We were following a trail to a waterfall in Langkawi, Malaysia once and a large, male Macaque monkey was on the trail ahead of us. We kept a reasonable distance but clearly the monkey felt threatened because he suddenly turned and charged us.

I have to say that at this point we were absolutely pathetic. Panic stricken, we both ‘hid’ behind our outstretched rucksacks and tried to back away. Jack was recording the incident on video and I was hissing at him to put the video down and concentrate on getting us out of there without injury (except I think the words I used probably included at least one that began with an ‘f’). After a couple more charges, bared teeth and a lot of screaming (mainly from us), the macaque finally let us pass.

On our return home we eagerly lined up the video to show our friends this exciting wildlife encounter. But when it came to ‘that scene’ we couldn’t believe the footage. We felt really stupid. In our minds, we’d built this thing up into some kind of King Kong lookalike and there it was, no more than a small primate who was mightily annoyed at what he interpreted as threatening behaviour from us. It supplied our friends with ammunition for months.

We’ve given apes a very wide berth ever since.

What is your favourite outdoor website?

Well clearly, Tracks and Trails is right up there…alongside our own website which specializes in discovering the Tenerife that lies beyond the beaches, particularly its amazing hiking trails.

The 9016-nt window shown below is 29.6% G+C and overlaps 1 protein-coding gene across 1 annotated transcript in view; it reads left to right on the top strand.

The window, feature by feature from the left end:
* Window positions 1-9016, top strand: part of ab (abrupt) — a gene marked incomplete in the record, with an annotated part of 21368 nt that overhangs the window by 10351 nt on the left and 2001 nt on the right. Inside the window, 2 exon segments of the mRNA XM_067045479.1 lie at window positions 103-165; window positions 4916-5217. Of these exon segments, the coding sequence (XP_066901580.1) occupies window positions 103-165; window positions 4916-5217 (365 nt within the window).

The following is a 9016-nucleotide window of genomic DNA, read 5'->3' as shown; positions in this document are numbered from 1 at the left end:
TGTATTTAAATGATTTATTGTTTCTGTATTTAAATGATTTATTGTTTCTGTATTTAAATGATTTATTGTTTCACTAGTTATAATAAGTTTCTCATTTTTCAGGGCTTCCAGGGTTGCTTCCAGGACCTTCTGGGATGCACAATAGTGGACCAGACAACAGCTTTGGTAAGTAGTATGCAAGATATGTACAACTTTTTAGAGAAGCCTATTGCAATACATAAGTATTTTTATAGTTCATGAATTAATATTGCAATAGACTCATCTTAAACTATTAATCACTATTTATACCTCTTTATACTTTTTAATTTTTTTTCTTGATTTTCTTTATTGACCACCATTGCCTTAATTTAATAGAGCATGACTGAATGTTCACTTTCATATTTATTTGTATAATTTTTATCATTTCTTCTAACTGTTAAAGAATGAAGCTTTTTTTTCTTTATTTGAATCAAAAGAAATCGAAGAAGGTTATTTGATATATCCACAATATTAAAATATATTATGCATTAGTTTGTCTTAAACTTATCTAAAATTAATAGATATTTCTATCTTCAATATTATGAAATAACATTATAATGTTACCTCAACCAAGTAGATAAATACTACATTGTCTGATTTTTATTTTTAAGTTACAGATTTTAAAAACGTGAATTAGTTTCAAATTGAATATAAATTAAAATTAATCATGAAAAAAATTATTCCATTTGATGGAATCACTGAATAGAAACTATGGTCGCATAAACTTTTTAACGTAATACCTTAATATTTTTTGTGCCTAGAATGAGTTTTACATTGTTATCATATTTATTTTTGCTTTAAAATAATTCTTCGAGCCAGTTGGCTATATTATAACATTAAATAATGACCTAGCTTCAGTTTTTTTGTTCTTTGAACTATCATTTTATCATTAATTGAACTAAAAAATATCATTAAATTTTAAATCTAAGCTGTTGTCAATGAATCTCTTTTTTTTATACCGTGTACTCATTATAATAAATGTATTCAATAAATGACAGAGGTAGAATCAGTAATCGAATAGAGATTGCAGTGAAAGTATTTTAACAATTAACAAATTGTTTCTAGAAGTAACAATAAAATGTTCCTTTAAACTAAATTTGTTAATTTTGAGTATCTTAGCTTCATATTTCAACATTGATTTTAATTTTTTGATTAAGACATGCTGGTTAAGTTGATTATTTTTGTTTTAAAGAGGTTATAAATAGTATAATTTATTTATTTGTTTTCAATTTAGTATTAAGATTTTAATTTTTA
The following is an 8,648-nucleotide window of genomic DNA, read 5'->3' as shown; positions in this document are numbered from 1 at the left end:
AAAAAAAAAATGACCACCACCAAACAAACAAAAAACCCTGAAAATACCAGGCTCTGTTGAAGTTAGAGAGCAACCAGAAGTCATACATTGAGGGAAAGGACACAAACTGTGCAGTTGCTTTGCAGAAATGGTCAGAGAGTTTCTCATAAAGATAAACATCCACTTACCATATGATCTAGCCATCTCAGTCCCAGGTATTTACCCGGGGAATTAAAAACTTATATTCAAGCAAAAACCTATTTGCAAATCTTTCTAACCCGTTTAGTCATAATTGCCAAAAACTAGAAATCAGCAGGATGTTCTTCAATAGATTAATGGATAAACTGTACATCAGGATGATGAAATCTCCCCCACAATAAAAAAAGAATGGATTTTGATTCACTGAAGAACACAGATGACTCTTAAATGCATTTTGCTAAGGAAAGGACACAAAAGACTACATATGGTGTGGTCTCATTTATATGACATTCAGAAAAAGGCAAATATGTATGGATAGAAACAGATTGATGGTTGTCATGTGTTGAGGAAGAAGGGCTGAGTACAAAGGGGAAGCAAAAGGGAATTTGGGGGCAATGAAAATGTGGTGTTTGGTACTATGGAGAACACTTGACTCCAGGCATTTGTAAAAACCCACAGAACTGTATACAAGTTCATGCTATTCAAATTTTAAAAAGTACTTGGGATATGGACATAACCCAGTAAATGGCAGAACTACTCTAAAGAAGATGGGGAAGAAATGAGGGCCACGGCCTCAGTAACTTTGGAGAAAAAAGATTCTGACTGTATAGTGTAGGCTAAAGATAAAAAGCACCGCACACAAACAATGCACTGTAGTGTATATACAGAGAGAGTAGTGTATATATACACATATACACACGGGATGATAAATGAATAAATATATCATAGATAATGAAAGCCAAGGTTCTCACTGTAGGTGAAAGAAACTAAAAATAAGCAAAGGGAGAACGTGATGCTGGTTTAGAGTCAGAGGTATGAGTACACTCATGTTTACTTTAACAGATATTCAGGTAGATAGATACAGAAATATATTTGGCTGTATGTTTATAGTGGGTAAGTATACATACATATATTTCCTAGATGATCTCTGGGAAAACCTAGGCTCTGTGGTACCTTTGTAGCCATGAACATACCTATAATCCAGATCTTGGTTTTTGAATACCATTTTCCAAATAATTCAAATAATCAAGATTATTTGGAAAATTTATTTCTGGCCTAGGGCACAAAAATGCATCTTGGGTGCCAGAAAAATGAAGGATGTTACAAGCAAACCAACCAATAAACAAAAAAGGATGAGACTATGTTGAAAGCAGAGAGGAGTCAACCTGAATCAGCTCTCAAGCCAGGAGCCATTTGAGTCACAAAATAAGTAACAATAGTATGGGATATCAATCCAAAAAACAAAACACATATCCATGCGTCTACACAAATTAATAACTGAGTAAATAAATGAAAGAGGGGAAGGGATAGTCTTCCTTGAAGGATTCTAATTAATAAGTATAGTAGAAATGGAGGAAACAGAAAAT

What is your favourite outdoor hiking gear store?

Here on Tenerife I like Coronel Tapiocca the website’s annoyingly over-designed but the shops are good. In the UK I usually shopped at Millets

If you are a website administrator please add your url here. http://www.realtenerifeislanddrives.com

Related Blogs


    Submit a Comment

    Your email address will not be published. Required fields are marked *

    Made In Canada

    TracksAndTrails.ca Fire Strikers and Fatwood tinder are Made In Canada

    How To Light A Fire Without Matches

    Step 1.

    Fluff the fatwood by scraping the stick with the edge of your striker. If a hunting knife is available, use the BACK of the blade to fluff.

    Step 2.

    Practice getting a spark to land on the pile of fluffed fatwood by using your ferro rod and the edge of your striker.

    Step 3.

    Direct the sparks to the top of the pile of fluffed fatwood by using your QUICK-FIRE and the edge of the Striker. (Or use the back of a blade)